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Much Abrew: Four-Color Hydras (Modern, Magic Online)

Hello, everyone! Welcome to another episode of Much Abrew About Nothing. Last week during our Instant Deck Techs, Four-Color Hydras came out on top. While the deck was designed for a tribal Modern tournament (where everyone had to play at least 20 creatures of the same creature type in their main deck), which puts us at a disadvantage against normal Modern decks, the idea looks sweet and semi-competitive enough that we're going to take it out for a spin and see if it can actually compete in the powerful Modern format. The main idea of the deck is simple: make as much mana as possible as quickly as possible (potentially even infinite mana, with Vizier of Remedies and Devoted Druid) and then use that mana to cast some really huge Hydras and hope that our big beaters will be enough to take down our opponent. Does the Hydra tribe have what it takes to smash some Modern faces? Can a deck designed for a tribal tournament compete in a non-tribal event? Let's get to the video and find out; then, we can talk more about the deck!

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Much Abrew: Four-Color Hydras


  • Rather than play a league with Four-Color Hydras (the deck probably isn't quite ready for a league), we played five matches in the two-player queues and ended up going 2-3, which is actually quite a bit better than I expected heading into our games, beating Soul Sisters and Storm while losing to Jeskai Ascendancy, UW Control, and Death's Shadow. 
  • Perhaps more impressive was the fact that we were actually close in a lot of our losses, with most matches going to three games. Against UW Control, if our opponent wasn't really good at blind-flipping Terminus, we might have stolen another victory with the Hydras.
  • The deck itself is pretty strange. At its best, it can be pretty scary. We actually picked up a Turn 3 infinite Hydra with Vizier of Remedies and Devoted Druid making infinite mana, which we used to cast a Hydroid Krasis to draw (basically) our entire deck. This, in turn, allowed us to cast infinitely big (and hasty) Mistcutter Hydras to close out the game. On the other hand, at its, worse we're basically a slow midrange deck that can really struggle against fast combo or against removal-heavy decks that can keep our mana dorks off the battlefield, trapping our expensive Hydras in hand. 
  • One thing that playing Hydras made me realize is that the Modern format is actually somewhat soft to random big creatures. A lot of decks rely primarily on conditional removal like Lightning Bolt and Fatal Push, which means you can actually jank out a reasonable number of decks by playing something like a Kalonian Hydra on Turn 3 since opponents simply can't kill it and it quickly becomes too big to block. While Hydras might not be the ideal way to go about it, playing random big creatures quickly actually seems like it could be a pretty good plan in a format where people are mostly concerned about fighting efficient creatures and graveyard-based decks.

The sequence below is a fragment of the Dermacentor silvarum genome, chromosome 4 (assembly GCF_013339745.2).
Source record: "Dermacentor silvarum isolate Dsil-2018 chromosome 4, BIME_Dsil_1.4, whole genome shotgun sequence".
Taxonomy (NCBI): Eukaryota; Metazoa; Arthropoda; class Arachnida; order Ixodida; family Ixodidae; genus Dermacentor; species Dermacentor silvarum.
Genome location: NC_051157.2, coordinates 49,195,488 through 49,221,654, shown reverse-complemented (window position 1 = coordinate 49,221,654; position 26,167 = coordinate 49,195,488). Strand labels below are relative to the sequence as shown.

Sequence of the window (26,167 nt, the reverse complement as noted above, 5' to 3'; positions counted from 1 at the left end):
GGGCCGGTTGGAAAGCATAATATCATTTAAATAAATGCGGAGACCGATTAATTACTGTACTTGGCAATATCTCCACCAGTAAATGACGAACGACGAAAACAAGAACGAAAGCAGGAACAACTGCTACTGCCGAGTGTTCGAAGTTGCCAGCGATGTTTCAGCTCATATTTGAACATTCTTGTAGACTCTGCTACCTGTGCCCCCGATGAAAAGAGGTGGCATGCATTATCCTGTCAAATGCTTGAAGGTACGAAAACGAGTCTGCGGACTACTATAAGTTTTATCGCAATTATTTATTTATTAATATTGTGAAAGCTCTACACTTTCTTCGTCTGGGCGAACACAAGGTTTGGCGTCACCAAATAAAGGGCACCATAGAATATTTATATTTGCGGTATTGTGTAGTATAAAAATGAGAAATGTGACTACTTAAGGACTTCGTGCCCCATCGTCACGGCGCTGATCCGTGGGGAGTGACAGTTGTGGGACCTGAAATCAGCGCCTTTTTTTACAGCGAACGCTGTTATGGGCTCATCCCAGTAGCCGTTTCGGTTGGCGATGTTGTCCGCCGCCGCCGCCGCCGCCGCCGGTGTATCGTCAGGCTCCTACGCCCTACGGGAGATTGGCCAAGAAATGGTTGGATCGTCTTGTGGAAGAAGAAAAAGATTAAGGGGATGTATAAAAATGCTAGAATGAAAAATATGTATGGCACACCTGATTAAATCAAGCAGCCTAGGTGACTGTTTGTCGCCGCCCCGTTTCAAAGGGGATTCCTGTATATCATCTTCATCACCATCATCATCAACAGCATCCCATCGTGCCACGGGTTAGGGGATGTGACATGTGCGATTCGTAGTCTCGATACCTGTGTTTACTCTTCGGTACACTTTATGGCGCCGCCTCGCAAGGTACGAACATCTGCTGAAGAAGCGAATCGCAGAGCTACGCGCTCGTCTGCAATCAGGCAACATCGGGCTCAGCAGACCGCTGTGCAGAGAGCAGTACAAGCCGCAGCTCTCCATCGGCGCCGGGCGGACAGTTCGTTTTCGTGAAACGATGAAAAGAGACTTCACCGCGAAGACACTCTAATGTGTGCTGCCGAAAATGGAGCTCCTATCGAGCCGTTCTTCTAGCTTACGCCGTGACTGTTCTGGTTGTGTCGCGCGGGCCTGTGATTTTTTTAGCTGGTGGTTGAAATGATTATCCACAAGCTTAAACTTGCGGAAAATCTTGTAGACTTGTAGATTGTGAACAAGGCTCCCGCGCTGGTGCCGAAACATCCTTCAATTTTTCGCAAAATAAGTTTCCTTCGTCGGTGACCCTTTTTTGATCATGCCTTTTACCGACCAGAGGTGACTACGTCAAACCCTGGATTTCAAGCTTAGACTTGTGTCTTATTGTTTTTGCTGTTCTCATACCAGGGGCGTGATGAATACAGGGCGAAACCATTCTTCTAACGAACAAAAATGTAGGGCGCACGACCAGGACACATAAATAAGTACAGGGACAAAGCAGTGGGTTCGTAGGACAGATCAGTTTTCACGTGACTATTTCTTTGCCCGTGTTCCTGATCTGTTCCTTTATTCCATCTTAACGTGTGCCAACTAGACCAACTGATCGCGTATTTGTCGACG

• As far as the Hydras themselves, some are much better than others. Hydroid Krasis and Mistcutter Hydra are the two most important since they allow for the infinite-mana combo kill, while Kalonian Hydra is extremely powerful and good at dodging removal. On the other hand, some of the lesser X-Hydras (like Primordial Hydra and Savageborn Hydra) are somewhat questionable since they die to both Fatal Push and Path to Exile and don't have the upside of haste or of drawing cards like Hydroid Krasis or Mistcutter Hydra. While playing a bunch of different Hydras is fun and flavorful, the deck would probably be more competitive if we focused on playing more copies of the best Hydras and cut some of the lesser tribe members.
  • One of the most impressive Hydras in our deck was Managorger Hydra, which is surprising. Our deck doesn't seem built to take advantage of the card since we normally play a single spell each turn. If Managorger Hydra was good in Hydra tribal, imagine how good it would be in some sort of spellslinger deck that's looking to harness its power. We should probably try some sort of Modern Miracle Grow deck at some point in the not-too-distant future.
  • You probably noticed some slight changes to the deck. First, we turned Birds of Paradise into Arbor Elf. In a deck with Utopia Sprawl, it's really hard to not take advantage of Arbor Elf, especially since our deck wants to make as much mana as possible as quickly as possible. We also completely rebuilt the sideboard, which was very rough in the original version of the deck. If we're going to handicap ourselves by playing a tribal Modern deck against normal Modern decks, having a decent sideboard seems like a good idea.
  • So, should you play Four-Color Hydras? I think the answer is a soft yes. The deck is fun, flavorful, unique, and good enough to steal wins against the Modern format at large, but it's probably more of a for-fun semi-competitive deck than something that will win you a tournament. I could certainly see it competing and picking up some wins at Friday Night Magic though, and doing it in style!


Anyway, that's all for today! As always, leave your thoughts, ideas, opinions, and suggestions in the comments, and you can reach me on Twitter @SaffronOlive or at

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